Trend-Following Balances Optimism and Pessimism

Absent a systematic and responsible plan, our emotions will run things. When shit hits the fan, we’ll be too scared to get in. When we hear some suited up analyst on television talking positively about the stock we own, we’ll be too hopeful to get out when the trend turns.

Systematic trend-following can help us avoid emotional biases that attend optimism and pessimism. An optimist may hold onto a losing position for too long, while a pessimist may exit a winning position too early or not get in at all. To succeed in this game, we have to stay alive and continuously take responsible risks.

Investors who have lived through a painful bear market tend to get gun-shy. They do all they can to avoid feeling the pain again. They say the markets are rigged and curse Wall Street as crooks. This isn’t going to help them win. They need to get back in the game, but in a responsible way. 

I learned a lot about the human condition during the Financial Crisis of 2008. When equity prices found their footing and began going up again during the middle of 2009, many people didn’t dare buy stocks again. The pain of the Crisis was too fresh and paralyzing.

“Buy stocks again!? We’re in the midst of a financial crisis. The market was making new lows just a few months ago!”

“I think the recent rally is overdone. We’re still in a bear market. I’m going to wait for a retracement then maybe I’ll get back in.”

The chart says it all. The blue circle indicates when the S&P 500 index made a new 52-week high. A sample size of one, sure, but this happens over and over again. How many people do you know that got back in in 2009? How many waited for years before doing so? Trend-Following takes action when it’s advantageous and responsible to do so.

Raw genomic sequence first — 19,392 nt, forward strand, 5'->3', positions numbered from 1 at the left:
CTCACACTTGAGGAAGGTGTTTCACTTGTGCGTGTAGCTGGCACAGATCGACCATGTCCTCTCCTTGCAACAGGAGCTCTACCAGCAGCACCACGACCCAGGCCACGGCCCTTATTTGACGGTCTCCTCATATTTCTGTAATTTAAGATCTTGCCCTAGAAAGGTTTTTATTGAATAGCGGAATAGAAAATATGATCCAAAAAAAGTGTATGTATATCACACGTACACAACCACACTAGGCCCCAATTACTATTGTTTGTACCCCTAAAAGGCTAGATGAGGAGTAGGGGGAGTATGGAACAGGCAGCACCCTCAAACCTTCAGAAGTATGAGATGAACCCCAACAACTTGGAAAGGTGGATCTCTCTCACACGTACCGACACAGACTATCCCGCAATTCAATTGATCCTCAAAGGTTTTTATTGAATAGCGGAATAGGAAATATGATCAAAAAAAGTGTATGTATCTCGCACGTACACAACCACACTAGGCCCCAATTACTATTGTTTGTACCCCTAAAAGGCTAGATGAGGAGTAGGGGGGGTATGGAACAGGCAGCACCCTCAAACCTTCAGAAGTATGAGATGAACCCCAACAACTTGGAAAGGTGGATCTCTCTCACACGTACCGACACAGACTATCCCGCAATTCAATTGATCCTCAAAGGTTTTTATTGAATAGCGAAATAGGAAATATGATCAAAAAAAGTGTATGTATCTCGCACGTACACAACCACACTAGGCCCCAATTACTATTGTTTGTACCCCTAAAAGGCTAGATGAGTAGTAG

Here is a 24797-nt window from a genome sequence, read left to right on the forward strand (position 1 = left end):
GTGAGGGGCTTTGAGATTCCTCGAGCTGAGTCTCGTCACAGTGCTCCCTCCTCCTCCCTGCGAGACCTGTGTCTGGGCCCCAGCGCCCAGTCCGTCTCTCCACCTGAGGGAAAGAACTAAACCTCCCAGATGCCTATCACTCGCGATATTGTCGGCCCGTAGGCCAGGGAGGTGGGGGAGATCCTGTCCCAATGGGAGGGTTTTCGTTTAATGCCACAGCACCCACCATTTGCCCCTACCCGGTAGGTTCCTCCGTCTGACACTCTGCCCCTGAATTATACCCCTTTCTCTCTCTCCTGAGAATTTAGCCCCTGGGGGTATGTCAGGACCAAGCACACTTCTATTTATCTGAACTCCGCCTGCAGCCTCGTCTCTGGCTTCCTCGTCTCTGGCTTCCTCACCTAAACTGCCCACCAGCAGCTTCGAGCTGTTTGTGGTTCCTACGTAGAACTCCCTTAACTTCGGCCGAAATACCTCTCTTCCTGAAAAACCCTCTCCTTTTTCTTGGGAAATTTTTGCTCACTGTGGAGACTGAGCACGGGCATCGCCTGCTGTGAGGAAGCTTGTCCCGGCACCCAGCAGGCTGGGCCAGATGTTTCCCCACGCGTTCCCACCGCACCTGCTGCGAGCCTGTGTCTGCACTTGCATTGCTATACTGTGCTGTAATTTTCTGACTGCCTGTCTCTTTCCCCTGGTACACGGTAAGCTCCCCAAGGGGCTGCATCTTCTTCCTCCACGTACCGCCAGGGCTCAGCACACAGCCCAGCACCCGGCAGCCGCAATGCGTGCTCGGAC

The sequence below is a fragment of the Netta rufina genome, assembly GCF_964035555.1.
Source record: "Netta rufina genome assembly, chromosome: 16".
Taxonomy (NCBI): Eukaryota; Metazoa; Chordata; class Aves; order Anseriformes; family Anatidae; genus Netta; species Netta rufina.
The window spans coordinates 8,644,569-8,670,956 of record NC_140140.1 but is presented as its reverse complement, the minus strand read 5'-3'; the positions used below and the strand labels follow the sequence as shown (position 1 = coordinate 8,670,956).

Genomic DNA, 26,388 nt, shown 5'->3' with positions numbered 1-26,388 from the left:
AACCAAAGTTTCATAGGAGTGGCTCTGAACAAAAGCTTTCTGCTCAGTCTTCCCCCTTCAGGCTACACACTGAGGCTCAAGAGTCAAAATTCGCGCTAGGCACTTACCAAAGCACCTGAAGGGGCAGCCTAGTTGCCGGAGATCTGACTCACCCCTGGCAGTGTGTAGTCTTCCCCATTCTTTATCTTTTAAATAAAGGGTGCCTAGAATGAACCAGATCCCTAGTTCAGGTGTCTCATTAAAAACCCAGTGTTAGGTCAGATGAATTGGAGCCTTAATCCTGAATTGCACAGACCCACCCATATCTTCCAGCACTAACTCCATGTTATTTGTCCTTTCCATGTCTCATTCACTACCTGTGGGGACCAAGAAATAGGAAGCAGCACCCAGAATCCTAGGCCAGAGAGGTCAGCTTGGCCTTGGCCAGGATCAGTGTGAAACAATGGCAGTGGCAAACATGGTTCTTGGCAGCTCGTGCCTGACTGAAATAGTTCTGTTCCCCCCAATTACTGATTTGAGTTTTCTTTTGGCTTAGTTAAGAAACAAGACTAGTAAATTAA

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Situations like this is where a system comes in handy. Even when emotions run high, you know what to do — either get back in, cut the loss or hold on. The rules run the ship, not your emotions. Feeling scared? Too bad. The trend is turning up again so we’re getting back in. The stock you hold is a really good company? Tough shit. The price is declining, so we’re getting out.

Rules. Rules. Rules. This is the way.

4 thoughts on “Trend-Following Balances Optimism and Pessimism”

  1. Donald E. L. Johnson

    Yes, we have to take most of our biases out of our decision making.

    But Daniel Kahneman says in Thinking, Fast & Slow, that even he, a Nobel Prize winning behavioral economist, can’t take his biases out of his analysis of research and other data. We’re all emotional and have to reckon with that when we make decisions about trades and other things.

    Historical data and technicals don’t predict markets. They just give you a feel for possibilities.

    There is no doubt that the SPY daily chart is mostly bullish. But it’s also flashing over bought warnings. StockChartsTechnicalRating (SCTR) is a barely bullish 44.5. At 60 or above, we would feel a lot more bullish. RSI is an over bought 70.2.

    So far this year, SPY hasn’t stayed over bought for more than a couple of weeks or so. Support is at about $393. Resistance is at about $408, I think.

    SPY Feb. 17 expiration $408 call options have a 49% probability of being called with the stock over $408. The options have about a 53% probability of closing out of the money, under $408.

    I think we’re in a bear market rally and that the Fed will hike 1/2 point next week. While I’m bearish, I’m doing bullish puts trades assuming prices will fall and I’ll get stocks at discounts. Just sold LMT 2.17.23 $445 strike puts. I recently had LMT put to me at $360 and sold covered calls that will expire today. It’s close to be called, if it isn’t, I’ll sell calls again, which would be a hedge as well as an income trade.

  2. Would love to see the systems and rules you follow.

    No rule is 100% accurate, but we’re all playing odds and find the system with the most reliable signals.

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